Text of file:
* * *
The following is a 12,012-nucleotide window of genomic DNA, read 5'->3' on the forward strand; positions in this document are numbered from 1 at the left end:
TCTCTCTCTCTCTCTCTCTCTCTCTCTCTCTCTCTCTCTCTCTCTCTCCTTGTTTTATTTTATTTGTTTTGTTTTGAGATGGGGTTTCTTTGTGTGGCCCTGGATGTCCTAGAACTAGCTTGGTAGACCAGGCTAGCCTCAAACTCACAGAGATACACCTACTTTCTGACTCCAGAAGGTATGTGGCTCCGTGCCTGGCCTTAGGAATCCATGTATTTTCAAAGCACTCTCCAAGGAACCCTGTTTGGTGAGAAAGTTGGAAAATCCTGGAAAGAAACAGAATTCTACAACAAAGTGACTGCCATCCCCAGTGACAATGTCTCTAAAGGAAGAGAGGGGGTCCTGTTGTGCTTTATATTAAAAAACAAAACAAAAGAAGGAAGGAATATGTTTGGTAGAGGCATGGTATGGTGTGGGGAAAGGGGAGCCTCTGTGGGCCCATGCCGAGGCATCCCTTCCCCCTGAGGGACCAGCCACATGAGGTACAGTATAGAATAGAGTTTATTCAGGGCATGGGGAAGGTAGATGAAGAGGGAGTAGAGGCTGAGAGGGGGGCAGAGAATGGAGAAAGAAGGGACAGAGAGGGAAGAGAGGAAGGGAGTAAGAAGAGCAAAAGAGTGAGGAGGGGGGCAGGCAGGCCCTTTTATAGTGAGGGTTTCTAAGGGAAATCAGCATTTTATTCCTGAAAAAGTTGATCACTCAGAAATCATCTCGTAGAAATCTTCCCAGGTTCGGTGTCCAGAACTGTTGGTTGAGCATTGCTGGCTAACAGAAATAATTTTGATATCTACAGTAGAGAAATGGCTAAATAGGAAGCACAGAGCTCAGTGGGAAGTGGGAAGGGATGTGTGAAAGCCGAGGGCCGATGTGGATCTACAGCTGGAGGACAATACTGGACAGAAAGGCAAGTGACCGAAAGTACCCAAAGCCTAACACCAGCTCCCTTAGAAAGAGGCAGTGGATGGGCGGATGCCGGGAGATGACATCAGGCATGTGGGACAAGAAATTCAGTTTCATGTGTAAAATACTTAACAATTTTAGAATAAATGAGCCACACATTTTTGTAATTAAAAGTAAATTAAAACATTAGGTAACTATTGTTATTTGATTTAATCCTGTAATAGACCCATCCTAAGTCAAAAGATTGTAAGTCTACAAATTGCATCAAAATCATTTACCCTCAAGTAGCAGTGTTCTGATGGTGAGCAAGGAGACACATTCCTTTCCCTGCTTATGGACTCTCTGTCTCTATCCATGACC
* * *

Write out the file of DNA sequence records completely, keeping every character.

The following is a 12,012-nucleotide window of genomic DNA, read 5'->3' on the forward strand; positions in this document are numbered from 1 at the left end:
TCTCTCTCTCTCTCTCTCTCTCTCTCTCTCTCTCTCTCTCTCTCTCTCCTTGTTTTATTTTATTTGTTTTGTTTTGAGATGGGGTTTCTTTGTGTGGCCCTGGATGTCCTAGAACTAGCTTGGTAGACCAGGCTAGCCTCAAACTCACAGAGATACACCTACTTTCTGACTCCAGAAGGTATGTGGCTCCGTGCCTGGCCTTAGGAATCCATGTATTTTCAAAGCACTCTCCAAGGAACCCTGTTTGGTGAGAAAGTTGGAAAATCCTGGAAAGAAACAGAATTCTACAACAAAGTGACTGCCATCCCCAGTGACAATGTCTCTAAAGGAAGAGAGGGGGTCCTGTTGTGCTTTATATTAAAAAACAAAACAAAAGAAGGAAGGAATATGTTTGGTAGAGGCATGGTATGGTGTGGGGAAAGGGGAGCCTCTGTGGGCCCATGCCGAGGCATCCCTTCCCCCTGAGGGACCAGCCACATGAGGTACAGTATAGAATAGAGTTTATTCAGGGCATGGGGAAGGTAGATGAAGAGGGAGTAGAGGCTGAGAGGGGGGCAGAGAATGGAGAAAGAAGGGACAGAGAGGGAAGAGAGGAAGGGAGTAAGAAGAGCAAAAGAGTGAGGAGGGGGGCAGGCAGGCCCTTTTATAGTGAGGGTTTCTAAGGGAAATCAGCATTTTATTCCTGAAAAAGTTGATCACTCAGAAATCATCTCGTAGAAATCTTCCCAGGTTCGGTGTCCAGAACTGTTGGTTGAGCATTGCTGGCTAACAGAAATAATTTTGATATCTACAGTAGAGAAATGGCTAAATAGGAAGCACAGAGCTCAGTGGGAAGTGGGAAGGGATGTGTGAAAGCCGAGGGCCGATGTGGATCTACAGCTGGAGGACAATACTGGACAGAAAGGCAAGTGACCGAAAGTACCCAAAGCCTAACACCAGCTCCCTTAGAAAGAGGCAGTGGATGGGCGGATGCCGGGAGATGACATCAGGCATGTGGGACAAGAAATTCAGTTTCATGTGTAAAATACTTAACAATTTTAGAATAAATGAGCCACACATTTTTGTAATTAAAAGTAAATTAAAACATTAGGTAACTATTGTTATTTGATTTAATCCTGTAATAGACCCATCCTAAGTCAAAAGATTGTAAGTCTACAAATTGCATCAAAATCATTTACCCTCAAGTAGCAGTGTTCTGATGGTGAGCAAGGAGACACATTCCTTTCCCTGCTTATGGACTCTCTGTCTCTATCCATGACC